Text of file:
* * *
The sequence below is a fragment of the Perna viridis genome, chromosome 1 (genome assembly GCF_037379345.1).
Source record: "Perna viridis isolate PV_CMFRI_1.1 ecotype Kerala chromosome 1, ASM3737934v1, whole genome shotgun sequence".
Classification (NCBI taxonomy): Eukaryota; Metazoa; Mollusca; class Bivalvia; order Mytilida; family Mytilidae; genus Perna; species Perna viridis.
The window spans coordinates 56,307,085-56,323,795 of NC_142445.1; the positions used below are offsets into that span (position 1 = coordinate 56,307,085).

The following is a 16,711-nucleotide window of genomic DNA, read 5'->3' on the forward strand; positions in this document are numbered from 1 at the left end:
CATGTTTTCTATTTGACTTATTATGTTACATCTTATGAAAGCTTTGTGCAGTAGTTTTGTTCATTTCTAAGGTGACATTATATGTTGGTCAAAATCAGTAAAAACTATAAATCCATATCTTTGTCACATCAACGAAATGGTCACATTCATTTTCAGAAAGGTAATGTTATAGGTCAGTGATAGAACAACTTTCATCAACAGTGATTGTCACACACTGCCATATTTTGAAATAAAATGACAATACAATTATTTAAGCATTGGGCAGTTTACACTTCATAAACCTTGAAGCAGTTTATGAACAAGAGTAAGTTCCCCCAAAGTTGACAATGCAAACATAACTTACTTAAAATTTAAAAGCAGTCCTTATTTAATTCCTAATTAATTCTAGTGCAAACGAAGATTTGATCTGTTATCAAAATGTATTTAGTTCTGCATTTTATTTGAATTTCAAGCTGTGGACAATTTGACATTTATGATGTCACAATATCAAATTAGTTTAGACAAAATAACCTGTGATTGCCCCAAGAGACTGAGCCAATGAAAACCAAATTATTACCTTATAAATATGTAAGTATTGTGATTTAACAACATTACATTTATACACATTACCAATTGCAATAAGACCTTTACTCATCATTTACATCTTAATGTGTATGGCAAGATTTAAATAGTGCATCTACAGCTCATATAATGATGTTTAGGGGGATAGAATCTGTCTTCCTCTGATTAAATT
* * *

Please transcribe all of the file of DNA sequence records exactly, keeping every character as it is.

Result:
The sequence below is a fragment of the Perna viridis genome, chromosome 1 (genome assembly GCF_037379345.1).
Source record: "Perna viridis isolate PV_CMFRI_1.1 ecotype Kerala chromosome 1, ASM3737934v1, whole genome shotgun sequence".
Classification (NCBI taxonomy): Eukaryota; Metazoa; Mollusca; class Bivalvia; order Mytilida; family Mytilidae; genus Perna; species Perna viridis.
The window spans coordinates 56,307,085-56,323,795 of NC_142445.1; the positions used below are offsets into that span (position 1 = coordinate 56,307,085).

The following is a 16,711-nucleotide window of genomic DNA, read 5'->3' on the forward strand; positions in this document are numbered from 1 at the left end:
CATGTTTTCTATTTGACTTATTATGTTACATCTTATGAAAGCTTTGTGCAGTAGTTTTGTTCATTTCTAAGGTGACATTATATGTTGGTCAAAATCAGTAAAAACTATAAATCCATATCTTTGTCACATCAACGAAATGGTCACATTCATTTTCAGAAAGGTAATGTTATAGGTCAGTGATAGAACAACTTTCATCAACAGTGATTGTCACACACTGCCATATTTTGAAATAAAATGACAATACAATTATTTAAGCATTGGGCAGTTTACACTTCATAAACCTTGAAGCAGTTTATGAACAAGAGTAAGTTCCCCCAAAGTTGACAATGCAAACATAACTTACTTAAAATTTAAAAGCAGTCCTTATTTAATTCCTAATTAATTCTAGTGCAAACGAAGATTTGATCTGTTATCAAAATGTATTTAGTTCTGCATTTTATTTGAATTTCAAGCTGTGGACAATTTGACATTTATGATGTCACAATATCAAATTAGTTTAGACAAAATAACCTGTGATTGCCCCAAGAGACTGAGCCAATGAAAACCAAATTATTACCTTATAAATATGTAAGTATTGTGATTTAACAACATTACATTTATACACATTACCAATTGCAATAAGACCTTTACTCATCATTTACATCTTAATGTGTATGGCAAGATTTAAATAGTGCATCTACAGCTCATATAATGATGTTTAGGGGGATAGAATCTGTCTTCCTCTGATTAAATT